You've gone too far, UN chief tells North Korea

Ban Ki-Moon urges restraint as Pyongyang announces plan to reopen nuclear reactor

Washington

Stepping up its efforts to extract concessions from the United States and its allies, North Korea played perhaps its most powerful card by announcing it will restart the plutonium reactor at its key Yongbyon nuclear complex, which supplies material for nuclear weapons.

Re-activating the reactor could take several months and thus of itself will have scant practical impact on the already fraught situation on the Korean peninsula, where almost daily threats from the Pyongyang regime have raised tensions to levels not seen in years.

But the move brings into play what has historically been the North’s most effective bargaining chip in its dealings with the West, and comes barely a day after the young leader Kim Jong-un and his government declared that nuclear weapons were “the nation’s life” and would not be traded away, even for “billions of dollars.”

The current crisis “has gone too far,” Ban Ki-moon, the United Nations Secretary General and also a former foreign minister of South Korea, told reporters as he called for urgent talks with Pyongyang. Russia and China, two other members of the long-suspended six nations negotiating group on the North’s nuclear programme, urged restraint.

In Washington, the news has not shifted the assessment that the regime has no intention of provoking a war, and that the rhetoric has two purposes: to win diplomatic concessions from the West, and boost the credentials of the untested Mr Kim, who has been in power for just 15 months and is still a largely unknown quantity.

The Obama administration is as concerned as anyone that with tensions so high, a small miscalculation or single hostile act could detonate full-scale conflict. As a precaution, it has moved a missile defence warship from Japan closer to Korean waters. But for the moment it sees no sign of an attack from the North. As of today, the Kaesong industrial zone, six miles north of the Demilitarized Zone that separates the two Koreas and jointly operated with the South, was still operating normally, despite Pyongyang’s announcement it had severed its military hotline with the South.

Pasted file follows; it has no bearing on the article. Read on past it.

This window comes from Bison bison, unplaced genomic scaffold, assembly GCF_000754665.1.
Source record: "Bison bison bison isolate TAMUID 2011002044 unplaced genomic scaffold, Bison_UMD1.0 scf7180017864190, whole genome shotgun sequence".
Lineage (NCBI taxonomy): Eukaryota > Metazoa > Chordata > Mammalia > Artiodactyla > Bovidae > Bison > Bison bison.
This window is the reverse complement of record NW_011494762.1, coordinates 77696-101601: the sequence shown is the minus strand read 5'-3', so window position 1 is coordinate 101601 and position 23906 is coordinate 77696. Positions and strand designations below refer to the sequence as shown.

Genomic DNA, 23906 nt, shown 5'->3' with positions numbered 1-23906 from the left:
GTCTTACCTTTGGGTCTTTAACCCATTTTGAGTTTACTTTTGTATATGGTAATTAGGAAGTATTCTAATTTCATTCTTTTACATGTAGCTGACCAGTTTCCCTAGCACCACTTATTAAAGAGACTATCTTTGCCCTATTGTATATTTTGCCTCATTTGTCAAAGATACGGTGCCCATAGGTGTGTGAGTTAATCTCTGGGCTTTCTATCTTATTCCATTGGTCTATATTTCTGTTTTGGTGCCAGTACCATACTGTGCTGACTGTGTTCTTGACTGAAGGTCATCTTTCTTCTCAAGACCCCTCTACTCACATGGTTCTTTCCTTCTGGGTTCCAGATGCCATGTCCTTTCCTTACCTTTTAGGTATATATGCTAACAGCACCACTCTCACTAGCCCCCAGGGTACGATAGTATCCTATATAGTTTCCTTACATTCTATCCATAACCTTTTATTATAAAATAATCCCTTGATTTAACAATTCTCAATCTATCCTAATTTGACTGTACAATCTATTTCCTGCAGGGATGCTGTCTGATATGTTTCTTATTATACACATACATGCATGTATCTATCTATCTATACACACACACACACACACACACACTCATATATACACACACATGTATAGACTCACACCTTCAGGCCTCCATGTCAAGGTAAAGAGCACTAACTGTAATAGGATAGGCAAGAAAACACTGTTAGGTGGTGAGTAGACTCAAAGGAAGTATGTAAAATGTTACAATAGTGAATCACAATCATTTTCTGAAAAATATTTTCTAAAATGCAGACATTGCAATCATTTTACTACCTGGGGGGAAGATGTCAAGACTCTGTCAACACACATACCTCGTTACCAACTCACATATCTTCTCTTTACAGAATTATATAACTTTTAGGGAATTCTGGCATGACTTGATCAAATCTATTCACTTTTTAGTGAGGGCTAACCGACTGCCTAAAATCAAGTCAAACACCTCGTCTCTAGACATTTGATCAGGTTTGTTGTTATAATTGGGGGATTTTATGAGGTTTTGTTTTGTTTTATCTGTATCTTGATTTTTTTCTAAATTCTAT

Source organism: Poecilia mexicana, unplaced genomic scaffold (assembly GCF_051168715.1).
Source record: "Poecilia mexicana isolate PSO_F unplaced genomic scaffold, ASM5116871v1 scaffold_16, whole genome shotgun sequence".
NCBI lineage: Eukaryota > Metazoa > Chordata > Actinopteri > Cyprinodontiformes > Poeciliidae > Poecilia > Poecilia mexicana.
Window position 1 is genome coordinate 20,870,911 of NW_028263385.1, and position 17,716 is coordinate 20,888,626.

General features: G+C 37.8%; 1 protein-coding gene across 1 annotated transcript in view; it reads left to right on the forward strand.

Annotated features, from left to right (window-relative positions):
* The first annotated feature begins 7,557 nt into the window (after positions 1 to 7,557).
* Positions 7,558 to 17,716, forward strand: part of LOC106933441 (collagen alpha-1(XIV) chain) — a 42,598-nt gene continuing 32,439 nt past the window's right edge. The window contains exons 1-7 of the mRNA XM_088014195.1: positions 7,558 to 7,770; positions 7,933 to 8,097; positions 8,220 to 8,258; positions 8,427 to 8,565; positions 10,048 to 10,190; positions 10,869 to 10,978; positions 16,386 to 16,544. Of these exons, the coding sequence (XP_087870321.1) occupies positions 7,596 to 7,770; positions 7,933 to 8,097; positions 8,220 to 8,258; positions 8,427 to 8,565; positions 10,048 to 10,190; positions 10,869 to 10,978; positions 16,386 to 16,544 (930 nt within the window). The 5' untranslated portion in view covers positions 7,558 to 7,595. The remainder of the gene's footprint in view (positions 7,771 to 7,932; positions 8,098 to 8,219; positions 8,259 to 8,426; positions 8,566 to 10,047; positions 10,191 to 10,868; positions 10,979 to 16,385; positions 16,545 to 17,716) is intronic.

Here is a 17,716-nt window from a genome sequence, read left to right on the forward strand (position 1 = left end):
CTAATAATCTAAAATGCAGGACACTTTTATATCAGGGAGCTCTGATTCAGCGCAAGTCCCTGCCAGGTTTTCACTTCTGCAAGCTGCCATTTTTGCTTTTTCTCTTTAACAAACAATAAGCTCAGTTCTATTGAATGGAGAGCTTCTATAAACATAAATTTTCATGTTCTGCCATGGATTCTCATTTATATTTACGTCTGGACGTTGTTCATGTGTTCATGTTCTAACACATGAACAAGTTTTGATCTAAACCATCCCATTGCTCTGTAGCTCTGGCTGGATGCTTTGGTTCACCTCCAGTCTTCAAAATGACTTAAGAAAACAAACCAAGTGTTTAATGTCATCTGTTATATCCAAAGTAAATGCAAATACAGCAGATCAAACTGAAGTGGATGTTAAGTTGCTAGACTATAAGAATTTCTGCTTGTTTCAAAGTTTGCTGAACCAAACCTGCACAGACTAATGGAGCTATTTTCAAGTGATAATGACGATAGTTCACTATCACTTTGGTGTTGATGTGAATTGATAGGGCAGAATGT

“We are not seeing changes to the North Korean military posture such as large scale mobilisation or the repositioning of forces,” Jay Carney, the White House spokesman, told reporters. Analysts are unsure of the North’s precise motives in provoking the latest showdown. Most likely, however, they believe, the bellicose behaviour reflects genuine anger at the UN sanctions that greeted February’s nuclear test – the regime’s third since 2006 – rather than the diplomatic offers the regime may have expected.

Treaty to regulate arms trade approved

The United Nations General Assembly has overwhelmingly adopted the first UN treaty in history attempting to regulate the estimated $70bn global arms trade, aimed at keeping weapons out of the hands of rebel groups, terrorists and organised crime.

The measure would have been approved last week by consensus, without a formal vote by the 193 members of the Assembly, but for opposition from Iran, Syria and North Korea. Today, those three were the only votes against, as the treaty was approved by 154 countries, while 23 member states abstained.

The landmark agreement requires all countries to establish national regulations to control the transfer of conventional arms, their parts and components, and to regulate the activities of arms dealers.

The treaty will take effect as soon as 50 states have ratified it.

Rupert Cornwell

Start your day with The Independent, sign up for daily news emails
News
newsAnother week, another dress controversy on the internet
Life and Style
Scientist have developed a test which predicts whether you'll live for another ten years
health
Life and Style
Marie had fake ID, in the name of Johanna Koch, after she evaded capture by the Nazis in wartime Berlin
historyOne woman's secret life as a Jew in wartime Berlin
News
news... and what your reaction to the creatures above says about you
Have you tried new the Independent Digital Edition apps?
ebooks
ebooksA special investigation by Andy McSmith
Latest stories from i100
Have you tried new the Independent Digital Edition apps?
Independent Dating
and